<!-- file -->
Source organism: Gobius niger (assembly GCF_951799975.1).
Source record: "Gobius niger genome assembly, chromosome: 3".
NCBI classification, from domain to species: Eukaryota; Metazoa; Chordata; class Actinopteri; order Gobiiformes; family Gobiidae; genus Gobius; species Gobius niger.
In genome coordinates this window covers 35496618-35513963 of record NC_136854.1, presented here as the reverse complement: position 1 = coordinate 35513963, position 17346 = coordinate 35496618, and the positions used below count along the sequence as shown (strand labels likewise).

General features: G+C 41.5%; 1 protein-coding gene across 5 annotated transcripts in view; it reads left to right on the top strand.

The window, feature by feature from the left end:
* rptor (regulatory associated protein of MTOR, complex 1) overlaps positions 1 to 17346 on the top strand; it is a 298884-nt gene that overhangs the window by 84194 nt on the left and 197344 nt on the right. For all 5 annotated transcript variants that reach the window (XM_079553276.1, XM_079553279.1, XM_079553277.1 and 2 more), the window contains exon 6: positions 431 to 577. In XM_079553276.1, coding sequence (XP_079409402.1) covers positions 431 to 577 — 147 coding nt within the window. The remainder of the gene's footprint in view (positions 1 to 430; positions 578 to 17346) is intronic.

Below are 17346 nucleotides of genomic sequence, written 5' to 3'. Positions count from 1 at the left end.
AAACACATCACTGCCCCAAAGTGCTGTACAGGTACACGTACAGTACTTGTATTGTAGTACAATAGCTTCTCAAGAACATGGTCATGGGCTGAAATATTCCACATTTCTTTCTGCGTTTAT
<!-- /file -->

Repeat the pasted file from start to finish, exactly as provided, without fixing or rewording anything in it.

Source organism: Gobius niger (assembly GCF_951799975.1).
Source record: "Gobius niger genome assembly, chromosome: 3".
NCBI classification, from domain to species: Eukaryota; Metazoa; Chordata; class Actinopteri; order Gobiiformes; family Gobiidae; genus Gobius; species Gobius niger.
In genome coordinates this window covers 35496618-35513963 of record NC_136854.1, presented here as the reverse complement: position 1 = coordinate 35513963, position 17346 = coordinate 35496618, and the positions used below count along the sequence as shown (strand labels likewise).

General features: G+C 41.5%; 1 protein-coding gene across 5 annotated transcripts in view; it reads left to right on the top strand.

The window, feature by feature from the left end:
* rptor (regulatory associated protein of MTOR, complex 1) overlaps positions 1 to 17346 on the top strand; it is a 298884-nt gene that overhangs the window by 84194 nt on the left and 197344 nt on the right. For all 5 annotated transcript variants that reach the window (XM_079553276.1, XM_079553279.1, XM_079553277.1 and 2 more), the window contains exon 6: positions 431 to 577. In XM_079553276.1, coding sequence (XP_079409402.1) covers positions 431 to 577 — 147 coding nt within the window. The remainder of the gene's footprint in view (positions 1 to 430; positions 578 to 17346) is intronic.

Below are 17346 nucleotides of genomic sequence, written 5' to 3'. Positions count from 1 at the left end.
AAACACATCACTGCCCCAAAGTGCTGTACAGGTACACGTACAGTACTTGTATTGTAGTACAATAGCTTCTCAAGAACATGGTCATGGGCTGAAATATTCCACATTTCTTTCTGCGTTTAT